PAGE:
Sometimes when you get an album, you can work out the music by the cover. If it has bright lurid colours you know it might be out there and psych. If the cover has dark subject matter on it, and the band’s name is indecipherable, it’s probably metal and if the cover is ostentatious and glitzy it’s probably a pop album. When you are confronted with a dog standing on some grass, it’s harder to judge what’s is contained within. Given this is the cover to the new album Haha from Californian post-pop-punk-indie-disco twins The Garden, it’s even harder to gauge.
‘All Smiles Over Here :)’ opens with what sounds like a sample from the Forbidden Planet soundtrack, then a barrage of crisp drums and shouty vocals fills our ears, as a call and response verse takes over the song “Take your sunglasses off and put them back on again, I’ve created a force field and I hope no one breaks it, This is my life and this is how I choose to live it, Take control of your life, Stand up straight and shake your head” As punk mantras go, this is up there. ‘Jester’s Game’ sounds Alec Empire having a bash at pop music, and those shouty Dada mantras instead of lyrics “I’m on my knees, You’re my king and you’re my queen”. As the album progresses, as does the surreal lyrical imagery. ‘Everything Has a Face’ is a slow burner, but is it a reference to the Shears’ careers as models, or is it a subtle critique of modern society, or are they pointing out the obvious that everything has a face? It doesn’t matter as ‘Everything Has a Face’ is a sublime slab of post-modern pop.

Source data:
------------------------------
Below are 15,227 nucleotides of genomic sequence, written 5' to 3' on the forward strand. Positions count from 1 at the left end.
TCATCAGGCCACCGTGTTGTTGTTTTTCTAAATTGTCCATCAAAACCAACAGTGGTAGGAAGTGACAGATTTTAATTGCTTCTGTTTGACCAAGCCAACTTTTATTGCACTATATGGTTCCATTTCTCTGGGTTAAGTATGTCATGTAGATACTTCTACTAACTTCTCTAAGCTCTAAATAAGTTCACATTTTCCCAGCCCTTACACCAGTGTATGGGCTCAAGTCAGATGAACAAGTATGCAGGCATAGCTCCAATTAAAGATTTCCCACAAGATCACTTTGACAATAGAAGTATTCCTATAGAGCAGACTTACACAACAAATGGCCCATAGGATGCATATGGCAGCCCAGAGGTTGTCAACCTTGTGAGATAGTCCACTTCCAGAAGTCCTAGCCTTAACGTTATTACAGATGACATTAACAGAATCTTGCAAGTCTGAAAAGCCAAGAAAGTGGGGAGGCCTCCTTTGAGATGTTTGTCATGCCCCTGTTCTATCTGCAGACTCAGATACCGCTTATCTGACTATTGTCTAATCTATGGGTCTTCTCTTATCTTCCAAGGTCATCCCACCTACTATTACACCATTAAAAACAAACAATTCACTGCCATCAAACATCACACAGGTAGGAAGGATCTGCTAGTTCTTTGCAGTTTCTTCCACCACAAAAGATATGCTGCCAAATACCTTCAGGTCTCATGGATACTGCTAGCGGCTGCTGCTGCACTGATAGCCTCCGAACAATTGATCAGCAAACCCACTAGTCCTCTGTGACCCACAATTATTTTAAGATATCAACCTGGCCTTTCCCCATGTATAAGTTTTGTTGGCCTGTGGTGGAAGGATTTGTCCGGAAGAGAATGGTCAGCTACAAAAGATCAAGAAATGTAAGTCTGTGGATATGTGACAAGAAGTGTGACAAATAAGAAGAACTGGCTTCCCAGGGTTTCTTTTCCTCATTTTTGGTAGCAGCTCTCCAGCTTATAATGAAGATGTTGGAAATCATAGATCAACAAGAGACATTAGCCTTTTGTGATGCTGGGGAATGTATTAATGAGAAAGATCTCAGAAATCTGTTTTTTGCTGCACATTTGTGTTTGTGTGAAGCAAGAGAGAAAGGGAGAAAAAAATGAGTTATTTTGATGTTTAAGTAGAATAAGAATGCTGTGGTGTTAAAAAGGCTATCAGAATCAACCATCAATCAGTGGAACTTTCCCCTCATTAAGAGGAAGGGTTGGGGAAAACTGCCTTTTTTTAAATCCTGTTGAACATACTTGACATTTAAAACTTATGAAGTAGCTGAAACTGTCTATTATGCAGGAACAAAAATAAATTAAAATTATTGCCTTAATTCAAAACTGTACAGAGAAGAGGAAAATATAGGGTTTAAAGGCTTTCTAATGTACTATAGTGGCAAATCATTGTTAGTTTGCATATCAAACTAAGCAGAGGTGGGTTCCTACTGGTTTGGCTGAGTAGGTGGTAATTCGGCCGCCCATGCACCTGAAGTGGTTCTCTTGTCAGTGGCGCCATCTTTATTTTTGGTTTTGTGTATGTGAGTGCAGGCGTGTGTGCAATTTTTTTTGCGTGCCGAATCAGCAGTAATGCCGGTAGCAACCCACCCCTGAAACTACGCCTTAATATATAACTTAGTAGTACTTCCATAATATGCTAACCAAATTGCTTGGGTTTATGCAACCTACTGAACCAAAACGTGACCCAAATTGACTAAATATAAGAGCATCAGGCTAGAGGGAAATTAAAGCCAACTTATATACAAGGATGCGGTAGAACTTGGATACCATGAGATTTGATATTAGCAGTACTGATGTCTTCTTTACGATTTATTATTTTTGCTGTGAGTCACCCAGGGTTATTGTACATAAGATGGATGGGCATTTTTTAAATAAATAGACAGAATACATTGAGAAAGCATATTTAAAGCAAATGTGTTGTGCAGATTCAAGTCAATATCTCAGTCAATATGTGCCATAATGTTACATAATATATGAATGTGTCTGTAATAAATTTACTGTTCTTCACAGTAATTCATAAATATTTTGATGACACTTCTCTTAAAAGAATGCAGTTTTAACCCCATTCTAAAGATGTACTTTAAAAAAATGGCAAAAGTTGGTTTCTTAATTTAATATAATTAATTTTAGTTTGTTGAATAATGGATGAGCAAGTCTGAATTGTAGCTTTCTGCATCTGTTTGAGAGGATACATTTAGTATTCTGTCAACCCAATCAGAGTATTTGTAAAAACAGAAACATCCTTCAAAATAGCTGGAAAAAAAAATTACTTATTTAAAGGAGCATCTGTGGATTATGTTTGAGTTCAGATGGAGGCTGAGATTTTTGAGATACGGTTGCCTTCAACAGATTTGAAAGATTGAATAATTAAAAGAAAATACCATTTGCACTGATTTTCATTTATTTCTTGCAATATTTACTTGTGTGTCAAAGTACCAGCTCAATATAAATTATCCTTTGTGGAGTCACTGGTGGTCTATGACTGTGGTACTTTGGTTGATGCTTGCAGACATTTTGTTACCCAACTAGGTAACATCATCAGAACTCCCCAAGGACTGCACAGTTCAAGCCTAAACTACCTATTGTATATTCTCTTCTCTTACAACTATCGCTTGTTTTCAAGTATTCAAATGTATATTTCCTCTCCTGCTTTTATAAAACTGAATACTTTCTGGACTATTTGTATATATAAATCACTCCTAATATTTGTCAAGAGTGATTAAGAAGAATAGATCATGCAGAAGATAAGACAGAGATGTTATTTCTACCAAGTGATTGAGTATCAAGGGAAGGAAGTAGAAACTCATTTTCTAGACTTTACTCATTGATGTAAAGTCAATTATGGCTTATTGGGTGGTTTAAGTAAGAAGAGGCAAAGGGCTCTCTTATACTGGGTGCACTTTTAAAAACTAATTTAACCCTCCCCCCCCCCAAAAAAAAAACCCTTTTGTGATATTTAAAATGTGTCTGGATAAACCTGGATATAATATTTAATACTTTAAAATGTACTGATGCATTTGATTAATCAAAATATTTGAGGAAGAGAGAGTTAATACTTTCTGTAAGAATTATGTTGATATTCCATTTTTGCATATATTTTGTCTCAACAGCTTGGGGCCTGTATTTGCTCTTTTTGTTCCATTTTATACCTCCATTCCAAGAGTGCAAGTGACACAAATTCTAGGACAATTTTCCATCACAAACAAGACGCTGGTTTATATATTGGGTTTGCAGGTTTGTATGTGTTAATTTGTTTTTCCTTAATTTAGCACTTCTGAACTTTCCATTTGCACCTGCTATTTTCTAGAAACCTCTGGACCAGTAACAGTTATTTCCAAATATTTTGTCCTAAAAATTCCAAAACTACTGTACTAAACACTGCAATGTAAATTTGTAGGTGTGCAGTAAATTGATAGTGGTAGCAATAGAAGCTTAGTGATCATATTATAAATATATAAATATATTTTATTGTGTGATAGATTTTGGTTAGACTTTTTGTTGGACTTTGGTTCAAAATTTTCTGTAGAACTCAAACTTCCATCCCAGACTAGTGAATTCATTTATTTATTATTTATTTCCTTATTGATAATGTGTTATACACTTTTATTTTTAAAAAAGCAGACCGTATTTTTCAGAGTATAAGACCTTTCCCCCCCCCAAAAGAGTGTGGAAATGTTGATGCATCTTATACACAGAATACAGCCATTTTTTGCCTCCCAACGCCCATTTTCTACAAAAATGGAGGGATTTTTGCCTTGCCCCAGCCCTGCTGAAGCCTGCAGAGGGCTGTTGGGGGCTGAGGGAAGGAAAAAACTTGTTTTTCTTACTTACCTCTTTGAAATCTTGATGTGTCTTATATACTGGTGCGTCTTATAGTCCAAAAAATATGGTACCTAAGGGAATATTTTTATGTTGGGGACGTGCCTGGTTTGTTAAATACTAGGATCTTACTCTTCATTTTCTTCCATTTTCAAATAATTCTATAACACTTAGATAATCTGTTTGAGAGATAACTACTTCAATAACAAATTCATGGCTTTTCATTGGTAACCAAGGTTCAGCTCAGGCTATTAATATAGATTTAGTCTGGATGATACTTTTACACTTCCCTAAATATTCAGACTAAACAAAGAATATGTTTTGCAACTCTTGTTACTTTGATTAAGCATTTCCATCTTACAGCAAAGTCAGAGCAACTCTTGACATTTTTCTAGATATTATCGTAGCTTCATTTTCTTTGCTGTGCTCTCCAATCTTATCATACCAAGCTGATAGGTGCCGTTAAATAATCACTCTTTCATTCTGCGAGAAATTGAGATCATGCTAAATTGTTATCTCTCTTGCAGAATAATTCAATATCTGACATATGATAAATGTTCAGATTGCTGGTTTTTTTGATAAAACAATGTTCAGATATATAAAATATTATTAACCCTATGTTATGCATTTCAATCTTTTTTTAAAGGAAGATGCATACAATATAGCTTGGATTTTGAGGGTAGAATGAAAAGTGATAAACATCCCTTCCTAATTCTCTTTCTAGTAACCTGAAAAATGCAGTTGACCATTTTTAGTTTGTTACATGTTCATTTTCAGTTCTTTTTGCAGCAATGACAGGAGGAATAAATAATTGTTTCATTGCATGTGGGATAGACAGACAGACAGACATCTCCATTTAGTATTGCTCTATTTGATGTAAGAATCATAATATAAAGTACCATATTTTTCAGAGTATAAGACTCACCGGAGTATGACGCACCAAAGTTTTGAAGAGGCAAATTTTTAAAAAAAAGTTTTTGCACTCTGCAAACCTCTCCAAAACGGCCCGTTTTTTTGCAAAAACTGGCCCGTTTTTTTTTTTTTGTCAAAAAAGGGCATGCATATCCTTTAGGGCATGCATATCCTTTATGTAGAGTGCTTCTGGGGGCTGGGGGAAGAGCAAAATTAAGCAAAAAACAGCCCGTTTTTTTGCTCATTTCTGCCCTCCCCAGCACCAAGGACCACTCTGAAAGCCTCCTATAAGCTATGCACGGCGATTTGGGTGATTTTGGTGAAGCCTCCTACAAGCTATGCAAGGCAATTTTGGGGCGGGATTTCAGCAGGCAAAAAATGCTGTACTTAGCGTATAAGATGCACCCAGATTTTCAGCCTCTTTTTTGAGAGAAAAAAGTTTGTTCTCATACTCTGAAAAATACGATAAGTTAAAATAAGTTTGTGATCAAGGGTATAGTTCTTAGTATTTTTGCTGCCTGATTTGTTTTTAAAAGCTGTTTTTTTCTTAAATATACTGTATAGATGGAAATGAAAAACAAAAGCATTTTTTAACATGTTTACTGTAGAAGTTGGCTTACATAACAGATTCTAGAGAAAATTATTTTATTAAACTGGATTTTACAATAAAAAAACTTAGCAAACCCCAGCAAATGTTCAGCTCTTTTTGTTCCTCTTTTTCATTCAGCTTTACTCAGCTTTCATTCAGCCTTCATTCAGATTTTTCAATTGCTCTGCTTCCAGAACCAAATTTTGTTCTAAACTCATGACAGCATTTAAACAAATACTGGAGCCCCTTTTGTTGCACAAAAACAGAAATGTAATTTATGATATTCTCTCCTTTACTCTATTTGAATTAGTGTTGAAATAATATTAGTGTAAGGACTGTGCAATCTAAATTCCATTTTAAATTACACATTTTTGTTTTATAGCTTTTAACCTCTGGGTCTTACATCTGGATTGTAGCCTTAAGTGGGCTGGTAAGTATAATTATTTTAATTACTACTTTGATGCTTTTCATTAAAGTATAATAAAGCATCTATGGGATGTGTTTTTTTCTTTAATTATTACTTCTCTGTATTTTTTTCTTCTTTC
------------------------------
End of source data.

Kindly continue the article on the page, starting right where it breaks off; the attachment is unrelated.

‘This Cold Build Us a Home’ is a day-glo pick-n-mix of neo-punk with pop break beats with the prophetic and existentialism feeling chorus of “I gotta beat time, I’m running outta time” makes this a stand out moment in the Garden’s career so far. ‘Cloak’ sounds like Alec Empire prodigies Motormark. Everything is revved up to the nth degree, but with post-pop sheen. Title track ‘Haha’ opens with what sounds like a sample from Ratpack’s classic 'Searchin’ for My Rizla', then a filthy bassline kicks in and ‘HaHa’ goes from rave to punk in five seconds. The rest of ‘HaHa’ is filled with The Garden’s trademark surreal lyrics, incendiary composition and effervescence. ‘We Be Grinding’ is another meta workout. It sounds like the Ramones fronting a dance-a-size workout DVD, and this dance is, well, the grind. ‘Gift’ closes the album in fine form. Galloping beats back up psychobilly basslines while, instead on ending on a poignant slow jam, the Garden want to end like they start. Driving outta town with the top down and their foot all the way to the floor!
In just over 30 minutes the brothers Shears have managed to distil every facet of popular culture and spit it out in 120–180 second bursts. If you can think of it, it’s here! Punk joins hands with Doo-Wop. Funk hangs out with gabba. Disco has a drink with jazz while rock look on jealously and mutters under its breath. All the while vocals are delivered at the speed of machine gun fire. The lyrics themselves sound like slogans from Dada adverts shouted in front of ungainly punk pop beasts of tracks. What’s more it’s all so catchy and infectious. The levels of infectiousness make Ebola look like a bunged up nose. In all actuality it’s nothing of marvellous.
8Nick Roseblade's Score